After the Maidan protest movement led to the ouster of Ukraine’s President Yanukovych in early 2014, tensions, provocations, and military maneuvers, escalated dramatically between Russia and the West, especially following the annexation of Crimea. NATO now plans to station (or, officially, rotate in and out, to avoid violating the NATO-Russia Founding Act) four battalions in the Baltic states and Poland. In May, a NATO-operated missile defense shield went online in Romania. During the Cold War, such shields were regarded as inherently destabilizing and were mostly banned. But in 2001, the United States announced plans to withdraw unilaterally from the Anti-Ballistic Missile Treaty it had signed with the Soviet Union 30 years before. Russia considers the missile defense system a threat to its nuclear deterrent, and yet one more reminder of NATO’s encroaching military might.
It’s fair to ask why NATO, in the absence of a Soviet or Soviet-level threat, or any real public debate, has been expanding beyond its historical mandate. As far back as 1993, Indiana Senator Richard Lugar announced that NATO had to “go out of area or out of business.” After 9/11, it did indeed go out of area—to Afghanistan. By 2011, though, conservative columnist George Will was warning that, with the NATO-coordinated no-fly-zone over Libya, the alliance “which could long ago have unfurled a ‘mission accomplished’ banner, is now an instrument of addlepated mischief.” Will advised that, when this misadventure is finished, “America needs a national debate about whether NATO should be finished. Times change.”
Or they should have. A movement to abolish or reform NATO has yet to emerge; any such proposal would entail a sober reassessment of U.S. security interests and political realities. What if Russia did, in fact, attack the Baltics? Would the United States risk a nuclear holocaust and go to war with Russia over Tallinn or Riga? Most Americans would likely respond by asking where those cities are, and why they should die for them (at least one Russian security expert has credibly proposed that the Kremlin understands this, and could call the United States’ bluff). NATO’s decision to invite the Baltics to join, when we now know that Russia could seize the region in 60 hours, seems, to say the least, short-sighted, and predicated on Russia remaining as weak and passive as it was in the Yeltsin years. Far from making NATO stronger, inducting the Baltics may have turned Article 5 into a dead letter, and “the most important military alliance in world history,” as Senate Majority Leader Mitch McConnell has called it, into a paper tiger.
Some perspective is in order. When Russia, in its Soviet incarnation, was strong, the United States did not intervene to thwart the building of the Berlin Wall in 1961 or combat the Soviet invasions in Hungary in 1956 and in Czechoslovakia in 1968. Nor did it counter Poland’s imposition of martial law in 1981. As much as the United States supported Eastern European movements for democracy (rhetorically, at least), it recognized they were taking place within the Soviet sphere of influence, where strategically, militarily, and geographically, Moscow held all the cards.
This is all the more so in Ukraine. At the very least, NATO would be wise to evaluate the outcome of its expansions and U.S. support for the post-Yanukovych, pro-NATO regime in Kiev: nearly 10,000 deaths in a stalemated civil war in Ukraine’s east, plus the effective loss of the two embattled ethnic Russian provinces; a politically paralyzed, pro-Western Ukrainian government that is likely at least as corrupt as the one it replaced; the takeover of Crimea; an ominous military buildup in Russia; a risk of nuclear conflict now perhaps as high as it was during the worst years of the Cold War, or higher. George Kennan’s prediction about what would happen if NATO expanded—“a new Cold War, probably ending in a hot one, and the end of the effort to achieve a workable democracy in Russia”—may yet be realized. And if the West hoped to hurt the still-popular Putin by “isolating” Russia, it has, if anything, helped strengthen his hold on power and gin up anti-Western sentiment in Russia.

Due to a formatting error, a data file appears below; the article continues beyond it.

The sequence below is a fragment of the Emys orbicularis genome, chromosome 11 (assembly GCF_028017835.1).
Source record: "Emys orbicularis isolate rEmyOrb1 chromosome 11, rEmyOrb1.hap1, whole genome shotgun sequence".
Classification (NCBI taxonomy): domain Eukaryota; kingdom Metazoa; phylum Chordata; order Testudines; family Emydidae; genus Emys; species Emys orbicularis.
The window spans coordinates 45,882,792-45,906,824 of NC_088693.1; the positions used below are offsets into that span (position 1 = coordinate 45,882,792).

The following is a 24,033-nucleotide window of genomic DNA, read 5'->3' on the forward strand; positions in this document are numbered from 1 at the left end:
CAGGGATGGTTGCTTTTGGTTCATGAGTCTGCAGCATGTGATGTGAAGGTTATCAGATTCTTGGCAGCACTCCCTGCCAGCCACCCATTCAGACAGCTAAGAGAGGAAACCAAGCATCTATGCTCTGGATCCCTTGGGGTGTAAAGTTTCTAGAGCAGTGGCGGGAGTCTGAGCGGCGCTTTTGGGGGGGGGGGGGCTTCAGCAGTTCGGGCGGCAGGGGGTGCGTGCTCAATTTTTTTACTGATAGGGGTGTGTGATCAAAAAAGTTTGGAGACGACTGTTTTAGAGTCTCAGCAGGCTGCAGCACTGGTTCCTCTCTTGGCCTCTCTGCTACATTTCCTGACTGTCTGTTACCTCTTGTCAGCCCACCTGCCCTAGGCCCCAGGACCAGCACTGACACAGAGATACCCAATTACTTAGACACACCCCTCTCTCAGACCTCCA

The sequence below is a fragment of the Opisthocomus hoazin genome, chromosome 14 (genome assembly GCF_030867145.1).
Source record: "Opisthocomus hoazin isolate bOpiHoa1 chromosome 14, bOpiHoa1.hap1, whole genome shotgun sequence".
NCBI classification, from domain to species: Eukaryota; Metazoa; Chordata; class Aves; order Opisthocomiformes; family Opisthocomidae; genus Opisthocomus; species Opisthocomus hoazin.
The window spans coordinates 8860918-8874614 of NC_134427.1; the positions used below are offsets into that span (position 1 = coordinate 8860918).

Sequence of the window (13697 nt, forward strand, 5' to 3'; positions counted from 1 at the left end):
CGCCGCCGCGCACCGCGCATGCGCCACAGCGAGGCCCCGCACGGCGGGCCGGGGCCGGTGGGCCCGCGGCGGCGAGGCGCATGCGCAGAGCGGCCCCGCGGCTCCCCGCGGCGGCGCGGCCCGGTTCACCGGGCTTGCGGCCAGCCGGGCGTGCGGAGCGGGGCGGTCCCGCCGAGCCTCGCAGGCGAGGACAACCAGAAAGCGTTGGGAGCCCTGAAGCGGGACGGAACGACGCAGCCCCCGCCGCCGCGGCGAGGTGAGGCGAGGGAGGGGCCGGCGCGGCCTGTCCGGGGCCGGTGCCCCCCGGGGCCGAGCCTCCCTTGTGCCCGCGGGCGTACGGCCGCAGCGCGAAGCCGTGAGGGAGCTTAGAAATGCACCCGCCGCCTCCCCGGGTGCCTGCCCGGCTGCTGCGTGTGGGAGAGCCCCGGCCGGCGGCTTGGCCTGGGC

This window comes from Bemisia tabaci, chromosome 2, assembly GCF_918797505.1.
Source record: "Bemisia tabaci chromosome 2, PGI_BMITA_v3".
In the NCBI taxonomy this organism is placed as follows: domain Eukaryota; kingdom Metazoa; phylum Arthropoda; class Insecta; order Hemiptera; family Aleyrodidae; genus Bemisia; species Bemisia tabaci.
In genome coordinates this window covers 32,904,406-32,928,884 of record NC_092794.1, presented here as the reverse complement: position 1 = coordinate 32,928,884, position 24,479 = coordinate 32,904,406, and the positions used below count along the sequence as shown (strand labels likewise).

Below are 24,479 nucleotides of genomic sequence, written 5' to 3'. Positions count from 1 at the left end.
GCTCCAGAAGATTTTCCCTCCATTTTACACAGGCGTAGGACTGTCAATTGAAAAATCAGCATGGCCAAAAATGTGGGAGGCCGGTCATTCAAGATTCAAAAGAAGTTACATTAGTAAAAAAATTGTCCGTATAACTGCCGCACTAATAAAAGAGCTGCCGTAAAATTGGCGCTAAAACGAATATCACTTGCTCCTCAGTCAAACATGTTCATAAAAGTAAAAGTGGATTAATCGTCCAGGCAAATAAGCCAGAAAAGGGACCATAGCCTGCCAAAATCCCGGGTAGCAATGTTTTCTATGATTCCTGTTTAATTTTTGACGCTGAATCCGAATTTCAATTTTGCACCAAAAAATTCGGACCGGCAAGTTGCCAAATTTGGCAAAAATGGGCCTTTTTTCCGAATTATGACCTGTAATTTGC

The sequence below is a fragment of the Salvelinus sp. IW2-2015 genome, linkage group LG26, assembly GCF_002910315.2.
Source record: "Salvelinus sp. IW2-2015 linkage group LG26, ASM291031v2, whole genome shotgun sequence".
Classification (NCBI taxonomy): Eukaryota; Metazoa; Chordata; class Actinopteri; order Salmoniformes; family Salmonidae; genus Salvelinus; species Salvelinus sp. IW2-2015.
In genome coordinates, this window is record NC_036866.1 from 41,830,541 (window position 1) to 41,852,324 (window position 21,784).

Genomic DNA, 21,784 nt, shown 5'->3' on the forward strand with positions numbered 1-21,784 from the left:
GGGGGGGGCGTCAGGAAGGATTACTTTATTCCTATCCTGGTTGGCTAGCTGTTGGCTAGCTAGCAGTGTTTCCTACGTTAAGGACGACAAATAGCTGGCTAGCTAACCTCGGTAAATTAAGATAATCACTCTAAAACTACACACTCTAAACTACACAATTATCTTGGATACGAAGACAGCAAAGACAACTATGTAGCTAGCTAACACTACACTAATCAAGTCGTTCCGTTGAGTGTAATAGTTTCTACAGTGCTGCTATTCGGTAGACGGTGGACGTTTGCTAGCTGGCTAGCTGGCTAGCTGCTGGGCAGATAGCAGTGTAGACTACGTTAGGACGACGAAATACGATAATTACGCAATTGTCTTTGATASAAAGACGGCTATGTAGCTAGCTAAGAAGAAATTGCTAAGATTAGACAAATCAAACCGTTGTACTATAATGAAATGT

Trump, meanwhile, has warned that any attempt to retake Crimea could lead to World War III. One hopes that no such plans are underway. Decision-makers in both Washington and Moscow should, perhaps, consider a Détente, 2.0.—a policy that will ease tensions between them, reorganize U.S. strategic priorities, address both the bankruptcy and danger of the current confrontation, and capitalize on the benefits that would follow from renewed cooperation with Russia. Moral absolutists, take note: Détente 2.0 is advisable, regardless of your feelings about Putin. The original version of the policy involved U.S. engagement with the Soviet Union under then-Premier Leonid Brezhnev, who oversaw a statewide security apparatus far more repressive than anything Russia has known since 1991.
Détente 2.0 would entail the renunciation, in writing, of NATO’s plans to invite Ukraine and Georgia, coupled with Moscow’s recognition that both countries retain the right to join whatever economic or political union they desire; a draw-down of Russian and NATO forces in the Baltics; the cancellation of Western sanctions on Russia, and vice versa; a U.N.-supervised referendum in Crimea to determine its status (with the United States prepared to respect the results, even if, as polls in Crimea show, they indicate a desire to remain within Russia); the removal of nuclear weapons from hair-trigger alert; the renewal of serious arms-control negotiations; and, finally, the implementation of the Minsk Agreement to end the civil war in Ukraine’s east.
A restored relationship with Russia would serve everyone’s interests and make an increasingly dangerous, more chaotic world safer. It is a good idea—even if Donald Trump suggested it.